• Disinfecting

    Photo by cottonbro studio

    Clean and disinfect frequently touched surfaces. Clean and disinfect frequently touched surfaces, such as doorknobs, light switches, and countertops, to help prevent the spread of germs. The best thing to disinfect surfaces against COVID-19 is a disinfectant registered with the US Environmental Protection Agency (EPA) for use against the virus. These disinfectants are listed on the EPA’s List N: Disinfectants for Coronavirus (COVID-19). Common disinfectants that are effective against COVID-19 include:
    • Alcohol solutions containing at least 70% alcohol
    • Bleach solutions diluted to 0.1% sodium hypochlorite (1 part bleach to 9 parts water)
    • Hydrogen peroxide solutions containing at least 3% hydrogen peroxide

  • Avoid crowds and poorly ventilated indoor spaces. This will help to reduce the chances of being exposed to the virus. Respiratory droplets are produced when an infected person coughs or sneezes. These droplets can contain the virus and land in the mouths or noses of nearby people. Aerosols are very small particles that can be suspended in the air longer than respiratory droplets. They can be produced when an infected person speaks, sings, or breathes heavily. Aerosols can be inhaled by nearby people, even if not close to the infected person.

    Current Research

    The NCI COVID-19 in Cancer Patients Study (NCCAPS) is conducting research that is helping doctors better understand how COVID-19 affects people with cancer and how to best manage their treatment. The study follows people with cancer over time to learn more about how COVID-19 affects them. In this type of study, researchers collect medical information about participants to understand how the disease develops and changes. Diagnosis and treatment are not part of natural history studies. In this study, researchers collected blood samples, medical information, and medical images from nearly 1,800 people with cancer who have also had COVID-19. Each person will be followed for up to 2 years.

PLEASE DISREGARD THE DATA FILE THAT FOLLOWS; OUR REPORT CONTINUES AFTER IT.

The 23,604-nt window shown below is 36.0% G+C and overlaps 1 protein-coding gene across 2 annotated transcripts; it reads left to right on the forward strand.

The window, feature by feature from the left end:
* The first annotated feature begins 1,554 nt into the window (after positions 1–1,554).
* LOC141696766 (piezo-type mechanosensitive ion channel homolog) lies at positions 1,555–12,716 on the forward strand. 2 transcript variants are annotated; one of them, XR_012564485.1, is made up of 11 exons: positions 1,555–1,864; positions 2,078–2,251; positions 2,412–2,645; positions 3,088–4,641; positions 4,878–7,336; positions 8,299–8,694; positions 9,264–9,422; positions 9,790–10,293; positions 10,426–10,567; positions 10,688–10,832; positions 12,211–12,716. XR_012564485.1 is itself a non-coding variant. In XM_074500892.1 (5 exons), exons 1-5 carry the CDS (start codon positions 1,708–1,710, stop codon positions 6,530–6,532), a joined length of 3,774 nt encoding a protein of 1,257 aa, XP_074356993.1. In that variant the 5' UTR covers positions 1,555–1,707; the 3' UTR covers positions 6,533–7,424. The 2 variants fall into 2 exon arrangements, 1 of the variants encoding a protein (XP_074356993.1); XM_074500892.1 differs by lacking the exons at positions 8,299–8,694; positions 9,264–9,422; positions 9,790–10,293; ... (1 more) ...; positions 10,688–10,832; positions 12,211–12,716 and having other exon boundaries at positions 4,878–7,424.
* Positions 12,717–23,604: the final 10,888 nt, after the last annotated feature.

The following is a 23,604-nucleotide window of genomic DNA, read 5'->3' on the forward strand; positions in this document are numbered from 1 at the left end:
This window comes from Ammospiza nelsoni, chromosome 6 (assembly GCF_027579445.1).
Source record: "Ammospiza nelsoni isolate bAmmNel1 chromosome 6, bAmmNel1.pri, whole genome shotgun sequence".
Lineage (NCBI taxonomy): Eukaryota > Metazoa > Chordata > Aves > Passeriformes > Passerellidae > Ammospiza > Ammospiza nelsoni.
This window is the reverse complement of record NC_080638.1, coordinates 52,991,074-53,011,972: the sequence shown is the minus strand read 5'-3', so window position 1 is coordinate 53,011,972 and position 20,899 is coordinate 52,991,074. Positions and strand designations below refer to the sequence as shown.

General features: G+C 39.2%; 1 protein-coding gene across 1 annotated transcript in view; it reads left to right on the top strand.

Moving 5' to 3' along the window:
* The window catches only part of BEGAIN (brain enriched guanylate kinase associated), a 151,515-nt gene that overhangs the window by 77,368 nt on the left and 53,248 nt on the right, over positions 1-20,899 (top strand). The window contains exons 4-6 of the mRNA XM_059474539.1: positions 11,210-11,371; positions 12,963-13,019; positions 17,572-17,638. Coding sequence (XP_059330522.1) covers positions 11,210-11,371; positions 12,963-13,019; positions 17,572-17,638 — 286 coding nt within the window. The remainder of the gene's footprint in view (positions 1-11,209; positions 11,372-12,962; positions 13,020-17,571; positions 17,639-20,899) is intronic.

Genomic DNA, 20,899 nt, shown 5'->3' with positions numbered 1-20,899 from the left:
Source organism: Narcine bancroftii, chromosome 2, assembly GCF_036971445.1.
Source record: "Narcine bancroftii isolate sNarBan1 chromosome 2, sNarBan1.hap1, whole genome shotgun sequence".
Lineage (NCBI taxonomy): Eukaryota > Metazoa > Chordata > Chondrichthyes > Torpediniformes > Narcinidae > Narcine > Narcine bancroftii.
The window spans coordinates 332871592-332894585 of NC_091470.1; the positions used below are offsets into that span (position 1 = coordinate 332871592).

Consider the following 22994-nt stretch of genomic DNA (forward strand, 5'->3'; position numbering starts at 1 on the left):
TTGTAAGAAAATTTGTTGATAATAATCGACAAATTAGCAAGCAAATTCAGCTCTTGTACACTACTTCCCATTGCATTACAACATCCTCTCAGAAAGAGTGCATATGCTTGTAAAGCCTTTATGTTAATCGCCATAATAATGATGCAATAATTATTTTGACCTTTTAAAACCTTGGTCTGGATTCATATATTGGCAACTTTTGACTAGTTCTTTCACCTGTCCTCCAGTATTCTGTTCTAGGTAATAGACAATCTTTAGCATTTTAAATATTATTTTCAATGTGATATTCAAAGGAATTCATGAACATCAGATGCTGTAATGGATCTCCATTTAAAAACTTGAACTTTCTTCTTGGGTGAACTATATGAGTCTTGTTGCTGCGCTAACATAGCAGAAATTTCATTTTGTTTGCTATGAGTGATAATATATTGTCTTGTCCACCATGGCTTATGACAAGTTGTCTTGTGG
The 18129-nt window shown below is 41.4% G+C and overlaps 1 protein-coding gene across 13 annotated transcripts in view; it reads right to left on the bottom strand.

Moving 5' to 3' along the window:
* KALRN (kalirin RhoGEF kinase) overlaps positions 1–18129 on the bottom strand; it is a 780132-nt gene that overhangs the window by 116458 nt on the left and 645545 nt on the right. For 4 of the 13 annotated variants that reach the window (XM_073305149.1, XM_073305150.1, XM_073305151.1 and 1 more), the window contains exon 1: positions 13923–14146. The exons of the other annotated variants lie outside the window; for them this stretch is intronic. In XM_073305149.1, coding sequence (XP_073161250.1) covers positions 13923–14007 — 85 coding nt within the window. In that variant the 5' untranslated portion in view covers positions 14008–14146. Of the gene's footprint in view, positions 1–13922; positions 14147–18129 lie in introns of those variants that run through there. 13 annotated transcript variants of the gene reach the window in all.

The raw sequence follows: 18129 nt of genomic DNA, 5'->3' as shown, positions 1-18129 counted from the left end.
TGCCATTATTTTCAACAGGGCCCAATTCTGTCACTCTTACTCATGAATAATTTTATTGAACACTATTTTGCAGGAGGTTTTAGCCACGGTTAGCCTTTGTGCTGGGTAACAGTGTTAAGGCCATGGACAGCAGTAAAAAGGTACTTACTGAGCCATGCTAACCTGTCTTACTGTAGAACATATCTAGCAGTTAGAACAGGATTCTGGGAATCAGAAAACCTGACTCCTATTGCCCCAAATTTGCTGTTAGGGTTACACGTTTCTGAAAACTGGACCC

The knowledge gained through this study will help doctors to:

    • Better understand the risk factors for severe illness from COVID-19 in people with cancer.
    • Learn how COVID-19 affects cancer treatment and its outcomes.
    • Identify genetic risk factors and markers for serious illness from COVID-19 in people with cancer.

    This information will be used to develop new strategies to protect people with cancer from COVID-19 and to improve their treatment outcomes. Please talk to your doctor if you have any questions about the NCCAPS study.

    Here to Serve Can Help

    We know that cancer and COVID-19 can be a scary combination. You may feel overwhelmed, isolated, and uncertain about the future. But please know that you are not alone. Here To Serve is to support you through this challenging time.

    We offer a variety of resources and services to help people with cancer and their families, including:

    • Financial assistance
    • Emotional support
    • Practical help with things like transportation and childcare

    If you need help, please reach out to Here To Serve. We are here for you. We know you are strong, resilient, and capable of overcoming this challenge. With our support, you will get through this. We are here to serve you.

    By Sameera Rangwala, M.S., M.P.H

    About the Author

    Sameera Rangwala spent over 15 years in the biotechnology industry and is currently a life science educator for children in grades 5-8.  As a scientist and research professional, she uses her skills to blog and provide words of support to the cancer community.

    All content in this blog is for informational and educational purposes only. Always consult a medical provider in your particular area of need before making significant changes in your medical decisions or lifestyle.